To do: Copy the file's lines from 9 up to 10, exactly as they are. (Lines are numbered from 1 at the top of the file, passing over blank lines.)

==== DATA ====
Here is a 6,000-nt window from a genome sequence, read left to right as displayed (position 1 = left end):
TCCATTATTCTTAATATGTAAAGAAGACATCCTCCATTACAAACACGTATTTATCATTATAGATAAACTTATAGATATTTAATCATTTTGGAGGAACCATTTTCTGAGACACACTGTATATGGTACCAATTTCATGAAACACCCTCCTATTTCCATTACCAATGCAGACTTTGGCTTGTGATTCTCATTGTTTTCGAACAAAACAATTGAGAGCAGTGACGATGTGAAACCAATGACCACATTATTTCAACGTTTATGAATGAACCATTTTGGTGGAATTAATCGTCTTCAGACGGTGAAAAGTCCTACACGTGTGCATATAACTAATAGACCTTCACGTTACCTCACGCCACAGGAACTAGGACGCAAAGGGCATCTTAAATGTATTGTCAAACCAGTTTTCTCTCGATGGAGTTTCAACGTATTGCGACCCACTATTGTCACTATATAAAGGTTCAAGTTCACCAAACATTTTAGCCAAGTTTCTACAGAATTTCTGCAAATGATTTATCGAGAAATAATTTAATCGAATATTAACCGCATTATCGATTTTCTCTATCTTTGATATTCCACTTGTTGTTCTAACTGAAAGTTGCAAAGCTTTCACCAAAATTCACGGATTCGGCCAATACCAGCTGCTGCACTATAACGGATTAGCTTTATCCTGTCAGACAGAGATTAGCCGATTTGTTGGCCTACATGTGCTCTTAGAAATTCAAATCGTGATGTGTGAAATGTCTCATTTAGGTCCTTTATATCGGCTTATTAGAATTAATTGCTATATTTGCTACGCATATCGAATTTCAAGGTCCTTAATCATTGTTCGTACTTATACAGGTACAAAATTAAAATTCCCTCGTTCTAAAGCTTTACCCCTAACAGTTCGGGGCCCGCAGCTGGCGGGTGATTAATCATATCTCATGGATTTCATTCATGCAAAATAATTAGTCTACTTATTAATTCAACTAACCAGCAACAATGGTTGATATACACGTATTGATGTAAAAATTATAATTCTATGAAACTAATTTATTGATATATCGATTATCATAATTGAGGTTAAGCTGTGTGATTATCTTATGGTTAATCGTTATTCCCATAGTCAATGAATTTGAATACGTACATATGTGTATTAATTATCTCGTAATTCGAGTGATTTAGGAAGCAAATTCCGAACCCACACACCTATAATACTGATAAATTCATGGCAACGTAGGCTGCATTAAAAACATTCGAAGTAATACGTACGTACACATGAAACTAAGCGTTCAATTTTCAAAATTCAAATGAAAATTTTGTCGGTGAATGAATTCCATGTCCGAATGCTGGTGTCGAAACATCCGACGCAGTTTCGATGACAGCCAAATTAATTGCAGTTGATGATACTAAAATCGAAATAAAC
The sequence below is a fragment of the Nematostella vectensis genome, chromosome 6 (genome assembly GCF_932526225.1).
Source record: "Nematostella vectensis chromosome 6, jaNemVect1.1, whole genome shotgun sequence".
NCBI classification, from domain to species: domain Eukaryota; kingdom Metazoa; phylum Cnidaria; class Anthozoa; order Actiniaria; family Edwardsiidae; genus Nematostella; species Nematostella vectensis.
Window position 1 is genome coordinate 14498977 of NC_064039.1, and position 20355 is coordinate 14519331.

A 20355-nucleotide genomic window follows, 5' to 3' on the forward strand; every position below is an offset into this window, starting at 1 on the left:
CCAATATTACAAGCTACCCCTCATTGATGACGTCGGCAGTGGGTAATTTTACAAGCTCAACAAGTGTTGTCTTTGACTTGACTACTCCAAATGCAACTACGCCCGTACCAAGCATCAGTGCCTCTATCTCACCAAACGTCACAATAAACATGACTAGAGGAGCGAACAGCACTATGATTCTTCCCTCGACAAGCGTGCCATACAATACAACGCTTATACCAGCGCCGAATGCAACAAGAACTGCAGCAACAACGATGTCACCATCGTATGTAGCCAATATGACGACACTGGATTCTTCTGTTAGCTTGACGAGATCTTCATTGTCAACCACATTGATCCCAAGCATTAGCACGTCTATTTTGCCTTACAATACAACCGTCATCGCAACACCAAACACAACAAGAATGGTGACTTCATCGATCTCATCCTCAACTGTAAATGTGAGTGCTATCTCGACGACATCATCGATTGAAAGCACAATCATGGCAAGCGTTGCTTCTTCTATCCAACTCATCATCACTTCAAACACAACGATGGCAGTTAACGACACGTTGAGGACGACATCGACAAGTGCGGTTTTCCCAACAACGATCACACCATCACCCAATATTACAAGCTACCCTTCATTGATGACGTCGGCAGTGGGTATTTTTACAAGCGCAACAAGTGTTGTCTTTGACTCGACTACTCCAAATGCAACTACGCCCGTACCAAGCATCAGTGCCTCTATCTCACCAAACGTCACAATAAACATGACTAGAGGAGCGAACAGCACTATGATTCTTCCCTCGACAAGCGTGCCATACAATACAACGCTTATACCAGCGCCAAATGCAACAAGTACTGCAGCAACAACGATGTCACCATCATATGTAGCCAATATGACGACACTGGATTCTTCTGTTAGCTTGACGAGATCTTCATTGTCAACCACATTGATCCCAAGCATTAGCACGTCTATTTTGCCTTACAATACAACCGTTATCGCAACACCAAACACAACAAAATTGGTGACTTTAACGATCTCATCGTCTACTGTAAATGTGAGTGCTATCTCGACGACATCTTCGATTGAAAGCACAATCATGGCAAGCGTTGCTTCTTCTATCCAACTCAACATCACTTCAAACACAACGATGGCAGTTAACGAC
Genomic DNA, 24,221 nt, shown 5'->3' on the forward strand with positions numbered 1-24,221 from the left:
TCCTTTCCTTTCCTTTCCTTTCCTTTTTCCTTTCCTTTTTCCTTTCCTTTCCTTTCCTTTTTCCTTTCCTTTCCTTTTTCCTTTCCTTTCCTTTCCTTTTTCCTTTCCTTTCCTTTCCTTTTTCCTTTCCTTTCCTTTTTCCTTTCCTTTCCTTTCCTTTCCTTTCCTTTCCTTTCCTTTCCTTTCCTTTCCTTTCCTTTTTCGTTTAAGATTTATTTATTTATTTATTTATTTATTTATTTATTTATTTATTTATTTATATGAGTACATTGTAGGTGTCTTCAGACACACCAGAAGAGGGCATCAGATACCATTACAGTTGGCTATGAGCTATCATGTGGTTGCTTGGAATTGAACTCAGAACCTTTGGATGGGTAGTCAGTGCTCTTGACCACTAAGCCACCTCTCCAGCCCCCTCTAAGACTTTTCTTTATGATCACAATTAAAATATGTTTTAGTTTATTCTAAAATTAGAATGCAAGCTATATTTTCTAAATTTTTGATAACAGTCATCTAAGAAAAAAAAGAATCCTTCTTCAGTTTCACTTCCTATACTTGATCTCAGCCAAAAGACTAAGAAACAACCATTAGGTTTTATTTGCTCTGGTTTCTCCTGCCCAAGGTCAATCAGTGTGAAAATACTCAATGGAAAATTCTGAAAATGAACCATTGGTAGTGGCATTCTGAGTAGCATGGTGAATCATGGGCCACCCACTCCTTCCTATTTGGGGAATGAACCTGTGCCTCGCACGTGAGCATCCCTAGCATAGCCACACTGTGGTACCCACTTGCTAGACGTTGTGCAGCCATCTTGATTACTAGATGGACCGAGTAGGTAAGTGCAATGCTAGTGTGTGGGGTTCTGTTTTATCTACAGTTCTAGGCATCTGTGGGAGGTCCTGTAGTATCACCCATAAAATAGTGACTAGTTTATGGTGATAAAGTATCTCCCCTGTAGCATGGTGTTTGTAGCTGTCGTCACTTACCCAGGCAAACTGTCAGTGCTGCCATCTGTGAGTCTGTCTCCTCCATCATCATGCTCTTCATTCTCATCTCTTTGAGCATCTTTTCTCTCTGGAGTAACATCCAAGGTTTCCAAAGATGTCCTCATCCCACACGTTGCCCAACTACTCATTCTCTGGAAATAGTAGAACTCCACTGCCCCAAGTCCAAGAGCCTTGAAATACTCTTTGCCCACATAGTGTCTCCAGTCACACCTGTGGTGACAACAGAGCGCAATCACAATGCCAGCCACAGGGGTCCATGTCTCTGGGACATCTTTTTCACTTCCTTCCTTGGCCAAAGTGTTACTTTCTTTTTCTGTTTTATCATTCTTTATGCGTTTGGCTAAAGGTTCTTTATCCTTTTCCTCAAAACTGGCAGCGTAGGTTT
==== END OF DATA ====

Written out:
Genomic DNA, 24,221 nt, shown 5'->3' on the forward strand with positions numbered 1-24,221 from the left:
TCCTTTCCTTTCCTTTCCTTTCCTTTTTCCTTTCCTTTTTCCTTTCCTTTCCTTTCCTTTTTCCTTTCCTTTCCTTTTTCCTTTCCTTTCCTTTCCTTTTTCCTTTCCTTTCCTTTCCTTTTTCCTTTCCTTTCCTTTTTCCTTTCCTTTCCTTTCCTTTCCTTTCCTTTCCTTTCCTTTCCTTTCCTTTCCTTTCCTTTTTCGTTTAAGATTTATTTATTTATTTATTTATTTATTTATTTATTTATTTATTTATTTATATGAGTACATTGTAGGTGTCTTCAGACACACCAGAAGAGGGCATCAGATACCATTACAGTTGGCTATGAGCTATCATGTGGTTGCTTGGAATTGAACTCAGAACCTTTGGATGGGTAGTCAGTGCTCTTGACCACTAAGCCACCTCTCCAGCCCCCTCTAAGACTTTTCTTTATGATCACAATTAAAATATGTTTTAGTTTATTCTAAAATTAGAATGCAAGCTATATTTTCTAAATTTTTGATAACAGTCATCTAAGAAAAAAAAGAATCCTTCTTCAGTTTCACTTCCTATACTTGATCTCAGCCAAAAGACTAAGAAACAACCATTAGGTTTTATTTGCTCTGGTTTCTCCTGCCCAAGGTCAATCAGTGTGAAAATACTCAATGGAAAATTCTGAAAATGAACCATTGGTAGTGGCATTCTGAGTAGCATGGTGAATCATGGGCCACCCACTCCTTCCTATTTGGGGAATGAACCTGTGCCTCGCACGTGAGCATCCCTAGCATAGCCACACTGTGGTACCCACTTGCTAGACGTTGTGCAGCCATCTTGATTACTAGATGGACCGAGTAGGTAAGTGCAATGCTAGTGTGTGGGGTTCTGTTTTATCTACAGTTCTAGGCATCTGTGGGAGGTCCTGTAGTATCACCCATAAAATAGTGACTAGTTTATGGTGATAAAGTATCTCCCCTGTAGCATGGTGTTTGTAGCTGTCGTCACTTACCCAGGCAAACTGTCAGTGCTGCCATCTGTGAGTCTGTCTCCTCCATCATCATGCTCTTCATTCTCATCTCTTTGAGCATCTTTTCTCTCTGGAGTAACATCCAAGGTTTCCAAAGATGTCCTCATCCCACACGTTGCCCAACTACTCATTCTCTGGAAATAGTAGAACTCCACTGCCCCAAGTCCAAGAGCCTTGAAATACTCTTTGCCCACATAGTGTCTCCAGTCACACCTGTGGTGACAACAGAGCGCAATCACAATGCCAGCCACAGGGGTCCATGTCTCTGGGACATCTTTTTCACTTCCTTCCTTGGCCAAAGTGTTACTTTCTTTTTCTGTTTTATCATTCTTTATGCGTTTGGCTAAAGGTTCTTTATCCTTTTCCTCAAAACTGGCAGCGTAGGTTT